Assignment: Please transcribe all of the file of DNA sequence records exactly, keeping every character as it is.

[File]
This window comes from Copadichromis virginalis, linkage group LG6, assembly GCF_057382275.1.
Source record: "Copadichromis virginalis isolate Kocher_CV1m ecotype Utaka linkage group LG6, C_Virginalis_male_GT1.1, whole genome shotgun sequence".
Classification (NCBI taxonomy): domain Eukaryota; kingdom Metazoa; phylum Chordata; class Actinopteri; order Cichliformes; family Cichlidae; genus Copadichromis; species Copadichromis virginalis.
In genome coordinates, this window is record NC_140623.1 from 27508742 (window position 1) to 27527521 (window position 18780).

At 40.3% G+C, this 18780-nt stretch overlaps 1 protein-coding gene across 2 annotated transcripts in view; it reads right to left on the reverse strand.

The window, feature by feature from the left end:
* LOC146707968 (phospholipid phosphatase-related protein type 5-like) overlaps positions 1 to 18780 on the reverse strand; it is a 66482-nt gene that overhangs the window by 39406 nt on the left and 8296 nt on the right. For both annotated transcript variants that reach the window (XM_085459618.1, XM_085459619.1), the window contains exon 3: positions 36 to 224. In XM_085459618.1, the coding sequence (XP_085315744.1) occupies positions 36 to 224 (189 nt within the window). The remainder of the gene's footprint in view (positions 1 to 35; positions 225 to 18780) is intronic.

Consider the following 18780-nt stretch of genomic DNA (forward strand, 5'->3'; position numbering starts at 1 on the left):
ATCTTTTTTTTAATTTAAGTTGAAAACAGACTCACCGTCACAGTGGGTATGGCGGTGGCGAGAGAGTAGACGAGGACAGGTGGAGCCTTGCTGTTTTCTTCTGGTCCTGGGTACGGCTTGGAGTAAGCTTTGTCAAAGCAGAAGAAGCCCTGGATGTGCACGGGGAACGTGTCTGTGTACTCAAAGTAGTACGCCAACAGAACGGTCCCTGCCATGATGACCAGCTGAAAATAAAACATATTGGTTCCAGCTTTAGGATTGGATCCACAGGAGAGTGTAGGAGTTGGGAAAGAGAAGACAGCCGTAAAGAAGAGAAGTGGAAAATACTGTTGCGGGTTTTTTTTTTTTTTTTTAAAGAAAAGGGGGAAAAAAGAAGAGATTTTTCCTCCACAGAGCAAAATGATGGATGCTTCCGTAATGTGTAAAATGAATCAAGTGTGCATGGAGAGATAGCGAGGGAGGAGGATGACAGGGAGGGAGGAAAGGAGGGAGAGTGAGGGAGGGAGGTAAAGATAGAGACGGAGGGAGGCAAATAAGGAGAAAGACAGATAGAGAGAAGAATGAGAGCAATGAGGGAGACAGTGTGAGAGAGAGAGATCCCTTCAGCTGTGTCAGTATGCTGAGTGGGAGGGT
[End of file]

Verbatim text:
This window comes from Copadichromis virginalis, linkage group LG6, assembly GCF_057382275.1.
Source record: "Copadichromis virginalis isolate Kocher_CV1m ecotype Utaka linkage group LG6, C_Virginalis_male_GT1.1, whole genome shotgun sequence".
Classification (NCBI taxonomy): domain Eukaryota; kingdom Metazoa; phylum Chordata; class Actinopteri; order Cichliformes; family Cichlidae; genus Copadichromis; species Copadichromis virginalis.
In genome coordinates, this window is record NC_140623.1 from 27508742 (window position 1) to 27527521 (window position 18780).

At 40.3% G+C, this 18780-nt stretch overlaps 1 protein-coding gene across 2 annotated transcripts in view; it reads right to left on the reverse strand.

The window, feature by feature from the left end:
* LOC146707968 (phospholipid phosphatase-related protein type 5-like) overlaps positions 1 to 18780 on the reverse strand; it is a 66482-nt gene that overhangs the window by 39406 nt on the left and 8296 nt on the right. For both annotated transcript variants that reach the window (XM_085459618.1, XM_085459619.1), the window contains exon 3: positions 36 to 224. In XM_085459618.1, the coding sequence (XP_085315744.1) occupies positions 36 to 224 (189 nt within the window). The remainder of the gene's footprint in view (positions 1 to 35; positions 225 to 18780) is intronic.

Consider the following 18780-nt stretch of genomic DNA (forward strand, 5'->3'; position numbering starts at 1 on the left):
ATCTTTTTTTTAATTTAAGTTGAAAACAGACTCACCGTCACAGTGGGTATGGCGGTGGCGAGAGAGTAGACGAGGACAGGTGGAGCCTTGCTGTTTTCTTCTGGTCCTGGGTACGGCTTGGAGTAAGCTTTGTCAAAGCAGAAGAAGCCCTGGATGTGCACGGGGAACGTGTCTGTGTACTCAAAGTAGTACGCCAACAGAACGGTCCCTGCCATGATGACCAGCTGAAAATAAAACATATTGGTTCCAGCTTTAGGATTGGATCCACAGGAGAGTGTAGGAGTTGGGAAAGAGAAGACAGCCGTAAAGAAGAGAAGTGGAAAATACTGTTGCGGGTTTTTTTTTTTTTTTTTAAAGAAAAGGGGGAAAAAAGAAGAGATTTTTCCTCCACAGAGCAAAATGATGGATGCTTCCGTAATGTGTAAAATGAATCAAGTGTGCATGGAGAGATAGCGAGGGAGGAGGATGACAGGGAGGGAGGAAAGGAGGGAGAGTGAGGGAGGGAGGTAAAGATAGAGACGGAGGGAGGCAAATAAGGAGAAAGACAGATAGAGAGAAGAATGAGAGCAATGAGGGAGACAGTGTGAGAGAGAGAGATCCCTTCAGCTGTGTCAGTATGCTGAGTGGGAGGGT